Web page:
This Illinois team is hard to peg down. The positives are they have a ton of length and experience. They should be a stout defensive team and have guys who have been through the wars. But many of those guys are the same ones that have been considered disappointing the past two years, and the leadership that Underwood questioned last year is the same leadership the team has now. While they've added a ton of experience, it comes from players who have either not played in the NCAA Tournament (Domask, Harmon) or played the last two years for underachieving teams (Guerrier at Oregon). They have the talent to be a top-half Big 10 team that makes it to the Tournament, but there are enough question marks around the ball-handling and leadership to question if they get there. On their best nights, they will be able to compete with top teams, but on their worst they will likely struggle even with lesser opposition. So how will this game go for Marquette? Going back to our trivia question, if you answered "St. John's on November 13, 2003" you are a winner. It's been 20 years since Marquette won a high-major road game in November, going 0-7 in that time. It was so long ago that Marquette got that win against a Big East school that they share a league with going on 19 years. Illinois will be looking for revenge after losing as a top-10 team at Fiserv two years ago and while Marquette will likely be favorites on paper, location alone might make this the toughest test of November for Marquette, which is really saying something considering the Maui field.

What We've Learned: Illinois is undefeated through two games, but like Marquette, both were against marginal competition. The Illini have been slow starters, as they were tied with Eastern Illinois late in the first before a 21-2 run gave them command and they were trailing Oakland with 10 minutes to play before a 22-3 run put the Grizzlies away. Defensively, they look like a tough matchup for Marquette. Illinois is top-20 in both limiting the number of attempts from three and assist rate. They have also been very good defending the interior and limiting rebounds. It's hard to tell how much of that is simply level of competition, but if they can cut down passing lanes, limit attempts from three, and defend the interior, that takes away much of what Marquette wants to do. That said, Marquette will be by far the best offense they have faced. On the other end, Illinois's lack of a point guard shows as Domask has registered a career high turnover rate through the young season while Harmon hasn't really cracked the rotation. Marquette's pressure could give the Illini fits. In addition, if the Golden Eagles can turn it into a shooting competition and get looks from three, they have been far better beyond the arc (40.0%) than Illinois has been (29.2%) to date. The Kolek injury is a question mark; the latest Cracked Sidewalks has heard is that he's expected to try playing tonight. Even if he doesn't, Sean Jones' speed and distribution could cause Illinois problems. Marquette will likely be the aggressor on both ends, the only question is whether that will lead them to overplaying their hand in a hostile environment and if Illinois can find the big runs they need to protect their court.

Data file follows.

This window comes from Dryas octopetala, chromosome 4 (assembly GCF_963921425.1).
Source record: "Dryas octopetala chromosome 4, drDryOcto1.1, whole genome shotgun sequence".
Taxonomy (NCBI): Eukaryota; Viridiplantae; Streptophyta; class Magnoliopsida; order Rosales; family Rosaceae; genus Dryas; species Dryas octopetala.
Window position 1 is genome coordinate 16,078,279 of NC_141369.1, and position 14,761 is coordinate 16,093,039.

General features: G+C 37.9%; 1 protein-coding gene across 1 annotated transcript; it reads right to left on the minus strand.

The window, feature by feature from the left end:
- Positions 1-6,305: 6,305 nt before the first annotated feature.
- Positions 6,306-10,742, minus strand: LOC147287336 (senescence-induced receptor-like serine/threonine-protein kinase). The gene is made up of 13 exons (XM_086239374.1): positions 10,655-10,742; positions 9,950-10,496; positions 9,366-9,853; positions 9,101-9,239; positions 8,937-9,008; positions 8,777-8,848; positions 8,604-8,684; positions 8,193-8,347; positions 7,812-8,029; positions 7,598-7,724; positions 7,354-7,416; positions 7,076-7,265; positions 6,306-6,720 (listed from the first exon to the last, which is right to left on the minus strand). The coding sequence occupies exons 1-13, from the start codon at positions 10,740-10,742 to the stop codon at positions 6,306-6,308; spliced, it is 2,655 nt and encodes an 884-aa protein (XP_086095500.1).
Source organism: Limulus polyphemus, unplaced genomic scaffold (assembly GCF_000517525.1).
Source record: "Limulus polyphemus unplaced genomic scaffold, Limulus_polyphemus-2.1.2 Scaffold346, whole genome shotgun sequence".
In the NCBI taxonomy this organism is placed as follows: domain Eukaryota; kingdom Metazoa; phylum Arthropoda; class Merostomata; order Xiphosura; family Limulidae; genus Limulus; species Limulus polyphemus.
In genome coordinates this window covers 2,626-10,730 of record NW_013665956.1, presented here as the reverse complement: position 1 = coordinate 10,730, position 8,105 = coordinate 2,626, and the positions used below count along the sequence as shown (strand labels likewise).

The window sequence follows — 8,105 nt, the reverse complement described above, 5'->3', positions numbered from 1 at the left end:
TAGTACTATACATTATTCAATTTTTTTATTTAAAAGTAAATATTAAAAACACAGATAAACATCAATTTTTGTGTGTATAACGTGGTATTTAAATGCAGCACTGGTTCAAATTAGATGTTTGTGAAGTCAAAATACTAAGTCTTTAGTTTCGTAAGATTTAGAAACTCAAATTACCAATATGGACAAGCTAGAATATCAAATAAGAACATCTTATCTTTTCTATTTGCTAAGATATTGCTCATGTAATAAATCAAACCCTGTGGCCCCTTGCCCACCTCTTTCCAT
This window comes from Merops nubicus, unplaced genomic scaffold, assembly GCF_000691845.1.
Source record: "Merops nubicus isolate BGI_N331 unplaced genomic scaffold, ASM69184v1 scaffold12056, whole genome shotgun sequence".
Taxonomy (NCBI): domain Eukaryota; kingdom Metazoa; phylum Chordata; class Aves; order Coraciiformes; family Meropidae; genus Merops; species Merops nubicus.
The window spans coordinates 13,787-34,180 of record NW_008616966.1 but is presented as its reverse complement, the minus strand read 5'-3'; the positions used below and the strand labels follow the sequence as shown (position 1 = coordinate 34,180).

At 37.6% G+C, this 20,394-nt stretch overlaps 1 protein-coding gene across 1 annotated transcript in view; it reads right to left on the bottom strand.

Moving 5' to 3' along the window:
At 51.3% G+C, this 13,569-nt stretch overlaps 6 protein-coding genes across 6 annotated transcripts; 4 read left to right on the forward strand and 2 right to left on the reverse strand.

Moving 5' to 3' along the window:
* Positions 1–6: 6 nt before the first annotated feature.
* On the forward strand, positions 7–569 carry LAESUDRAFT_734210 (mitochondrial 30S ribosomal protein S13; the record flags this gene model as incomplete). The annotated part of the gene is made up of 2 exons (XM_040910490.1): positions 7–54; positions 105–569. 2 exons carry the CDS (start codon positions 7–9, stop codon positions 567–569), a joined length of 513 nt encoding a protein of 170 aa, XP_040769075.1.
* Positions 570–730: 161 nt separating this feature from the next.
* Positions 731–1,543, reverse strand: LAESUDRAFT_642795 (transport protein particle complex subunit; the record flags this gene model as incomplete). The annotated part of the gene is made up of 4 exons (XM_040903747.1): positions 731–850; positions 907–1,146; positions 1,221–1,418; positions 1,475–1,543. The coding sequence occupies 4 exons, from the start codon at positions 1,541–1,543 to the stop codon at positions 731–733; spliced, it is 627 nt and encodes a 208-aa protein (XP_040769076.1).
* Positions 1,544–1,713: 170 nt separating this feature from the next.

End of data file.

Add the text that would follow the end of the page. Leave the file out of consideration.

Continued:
Marquette Connection: You don't have to go back too far to remember this one. Illinois was ranked #10 coming into Fiserv for the first marquee game with fans after the COVID pandemic shut college basketball down in 2020. Marquette played close to the favored Illini into the second half, but an 11-1 run pushed Illinois into the lead and a Coleman Hawkins three seemed to be the dagger as Illinois led 58-46 with just 10 minutes to play. Illinois then turned the ball over on three of their next four possessions as a 9-0 run got Marquette back into the game. The teams largely traded scores into the final minutes. With the score 66-65 Illinois, Marquette missed three straight chances to take the lead as Morsell missed two shots and Stevie Mitchell missed two free throws. With just seconds remaining, Illinois was trying to run out the clock as Darryl Morsell bodied up Illini guard Trent Frazier. When Morsell tried to force a steal, Frazier turned his dribble away but did not realize Tyler Kolek had snuck in from behind and was waiting to poke the ball free. Kolek made the clean steal and drove the length of the floor, scoring the winning points with 18 seconds left. Kur Kuath made one more steal on the final Illinois possession and Marquette escaped with a 67-66 upset win. Here's Kolek's game-clinching play: